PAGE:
If I am a salaried EE but work over 60hrs hours per week which is not compensated. Do I have recourse?

Asked over 4 years ago - Seattle, WA

I am salaried, company recently laid off personnel. If I don't work the 55 - 65 hrs per wk I feel I'm placing my job in jeopardy, it will also directly affect about 35 other EE's if I don't work those hours?

Attorney answers (2)

  1. Susan Lee Beecher

    Contributor Level 13
    Best Answer
    chosen by asker

    Answered . I will add to the previous attorney's answer by remarking that many employers seem to believe that if an employee is salaried, they are also exempt (not entitled to overtime). This is not correct. Whether you are exempt is dependent upon your job description, not whether you are paid by the hour or on salary.

    You are in a tough spot. If you find that you have been entitled to overtime, but have not been receiving it, you can lodge a complaint with the Dept of Labor and Industries. By law, your employer cannot retaliate against you for exercising your statutory rights in this way. As a practical matter, many of them will.

    The best decision for you will rest upon the facts of your case. Are you exempt or are you entitled to overtime? Is your employer simply confused about what the law says or intentionally taking advantage of the situation? How will they respond to correction?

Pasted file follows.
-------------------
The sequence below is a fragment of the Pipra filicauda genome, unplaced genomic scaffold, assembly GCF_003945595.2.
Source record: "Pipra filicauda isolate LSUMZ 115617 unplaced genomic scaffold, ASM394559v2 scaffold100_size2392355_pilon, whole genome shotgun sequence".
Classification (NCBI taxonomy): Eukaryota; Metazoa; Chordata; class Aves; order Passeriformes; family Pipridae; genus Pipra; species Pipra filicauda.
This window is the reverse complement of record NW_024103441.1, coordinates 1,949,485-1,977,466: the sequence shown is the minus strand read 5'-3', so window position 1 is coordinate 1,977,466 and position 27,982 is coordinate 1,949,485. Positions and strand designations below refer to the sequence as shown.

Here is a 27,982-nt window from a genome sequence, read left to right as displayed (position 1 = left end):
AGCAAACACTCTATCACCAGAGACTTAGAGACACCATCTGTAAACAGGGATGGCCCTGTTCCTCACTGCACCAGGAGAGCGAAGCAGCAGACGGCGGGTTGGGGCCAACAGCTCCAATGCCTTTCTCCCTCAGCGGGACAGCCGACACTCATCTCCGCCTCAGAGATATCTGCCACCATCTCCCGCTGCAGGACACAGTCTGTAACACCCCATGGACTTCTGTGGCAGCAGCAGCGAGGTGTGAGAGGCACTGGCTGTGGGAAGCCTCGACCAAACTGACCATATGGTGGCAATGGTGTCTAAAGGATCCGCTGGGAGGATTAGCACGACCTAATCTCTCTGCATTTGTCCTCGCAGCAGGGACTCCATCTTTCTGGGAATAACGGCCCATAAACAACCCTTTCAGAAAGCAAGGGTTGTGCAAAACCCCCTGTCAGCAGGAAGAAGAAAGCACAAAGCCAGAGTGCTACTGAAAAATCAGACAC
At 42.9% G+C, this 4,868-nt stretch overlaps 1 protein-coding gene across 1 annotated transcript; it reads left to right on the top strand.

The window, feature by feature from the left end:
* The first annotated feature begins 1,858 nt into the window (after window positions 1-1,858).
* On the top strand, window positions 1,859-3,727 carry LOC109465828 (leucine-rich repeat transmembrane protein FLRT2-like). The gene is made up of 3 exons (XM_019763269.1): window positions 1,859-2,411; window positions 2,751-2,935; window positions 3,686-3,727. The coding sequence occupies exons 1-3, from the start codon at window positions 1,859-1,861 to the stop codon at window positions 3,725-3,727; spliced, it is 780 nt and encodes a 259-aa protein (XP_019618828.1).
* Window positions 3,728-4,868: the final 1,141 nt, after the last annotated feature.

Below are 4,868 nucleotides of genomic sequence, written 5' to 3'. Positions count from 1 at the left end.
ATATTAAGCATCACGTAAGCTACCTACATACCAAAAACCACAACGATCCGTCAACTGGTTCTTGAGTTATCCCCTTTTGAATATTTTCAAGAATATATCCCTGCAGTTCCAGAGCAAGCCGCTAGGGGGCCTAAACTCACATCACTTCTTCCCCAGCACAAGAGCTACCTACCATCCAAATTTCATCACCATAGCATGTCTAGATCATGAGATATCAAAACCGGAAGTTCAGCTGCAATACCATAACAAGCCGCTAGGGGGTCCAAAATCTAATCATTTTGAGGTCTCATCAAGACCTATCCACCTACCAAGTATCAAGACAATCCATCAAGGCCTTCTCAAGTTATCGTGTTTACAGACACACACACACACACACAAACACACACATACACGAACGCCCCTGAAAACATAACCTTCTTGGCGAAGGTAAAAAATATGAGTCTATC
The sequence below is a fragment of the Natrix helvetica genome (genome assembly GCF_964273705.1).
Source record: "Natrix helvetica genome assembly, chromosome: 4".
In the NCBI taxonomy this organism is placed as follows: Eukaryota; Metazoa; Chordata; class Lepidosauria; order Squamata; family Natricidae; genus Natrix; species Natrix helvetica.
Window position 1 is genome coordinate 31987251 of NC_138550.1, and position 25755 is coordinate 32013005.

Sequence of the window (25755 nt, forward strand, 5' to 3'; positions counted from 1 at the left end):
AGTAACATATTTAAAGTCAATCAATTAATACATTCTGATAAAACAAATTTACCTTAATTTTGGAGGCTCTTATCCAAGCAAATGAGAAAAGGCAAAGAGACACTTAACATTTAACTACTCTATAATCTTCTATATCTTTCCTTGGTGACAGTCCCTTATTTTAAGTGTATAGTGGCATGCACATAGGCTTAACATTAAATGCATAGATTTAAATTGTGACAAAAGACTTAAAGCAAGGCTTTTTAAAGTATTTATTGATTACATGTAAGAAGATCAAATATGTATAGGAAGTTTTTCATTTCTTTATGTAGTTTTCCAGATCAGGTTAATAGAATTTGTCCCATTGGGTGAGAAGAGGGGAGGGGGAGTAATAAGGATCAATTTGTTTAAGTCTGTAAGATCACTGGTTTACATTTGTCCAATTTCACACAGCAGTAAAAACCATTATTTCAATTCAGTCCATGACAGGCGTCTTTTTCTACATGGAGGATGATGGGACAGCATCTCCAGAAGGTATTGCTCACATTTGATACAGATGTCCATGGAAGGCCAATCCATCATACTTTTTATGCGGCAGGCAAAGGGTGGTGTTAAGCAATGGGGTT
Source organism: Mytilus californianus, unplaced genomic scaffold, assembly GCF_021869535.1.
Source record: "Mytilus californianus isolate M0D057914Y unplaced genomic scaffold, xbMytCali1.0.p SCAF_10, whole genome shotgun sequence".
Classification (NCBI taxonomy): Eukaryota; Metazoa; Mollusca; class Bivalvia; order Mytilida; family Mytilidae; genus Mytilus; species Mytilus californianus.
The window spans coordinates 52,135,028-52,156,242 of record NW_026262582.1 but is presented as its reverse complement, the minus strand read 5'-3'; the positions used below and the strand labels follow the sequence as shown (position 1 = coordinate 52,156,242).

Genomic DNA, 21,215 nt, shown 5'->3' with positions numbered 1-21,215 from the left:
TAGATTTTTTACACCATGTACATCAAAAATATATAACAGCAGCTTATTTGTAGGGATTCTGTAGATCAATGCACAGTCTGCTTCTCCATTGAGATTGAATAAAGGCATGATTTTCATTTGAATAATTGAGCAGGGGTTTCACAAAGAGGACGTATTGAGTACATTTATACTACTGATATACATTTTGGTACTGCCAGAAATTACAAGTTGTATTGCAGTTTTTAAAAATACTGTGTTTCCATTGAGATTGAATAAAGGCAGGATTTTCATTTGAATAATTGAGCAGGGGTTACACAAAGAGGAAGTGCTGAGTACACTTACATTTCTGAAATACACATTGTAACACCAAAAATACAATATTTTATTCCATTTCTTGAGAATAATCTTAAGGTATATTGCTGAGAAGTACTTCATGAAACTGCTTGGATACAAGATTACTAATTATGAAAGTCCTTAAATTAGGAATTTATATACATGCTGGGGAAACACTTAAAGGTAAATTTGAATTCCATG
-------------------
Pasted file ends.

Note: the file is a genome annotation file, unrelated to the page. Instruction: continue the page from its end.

Good luck!

  2. Thuong-Tri Nguyen

    Contributor Level 20

    Answered . Most WA employers are regulated by Labor & Industries. Your employer likely is regulated by L&I. You can review the information provided by L&I to see if you truly are an employee for whom the employer is exempted from paying overtime. L&I's website is: http://www.lni.wa.gov/main/ForWorkers.asp .

    If you have an employment contract with the employer, you can review that contract to see what you and the employer agreed to do. If you are in a union, your union may have a contract with the employer.

    In certain jobs (such as truck driving, piloting), the employee must have a minimum number of off-duty hours between shifts.

    If the employer is truly exempted from paying you overtime, the only thing you can do likely is negotiate something with your manager or employer. Perhaps more pay. Perhaps paid time off when things settle down.

    You should review your specific facts with your attorney to find out your legal options.

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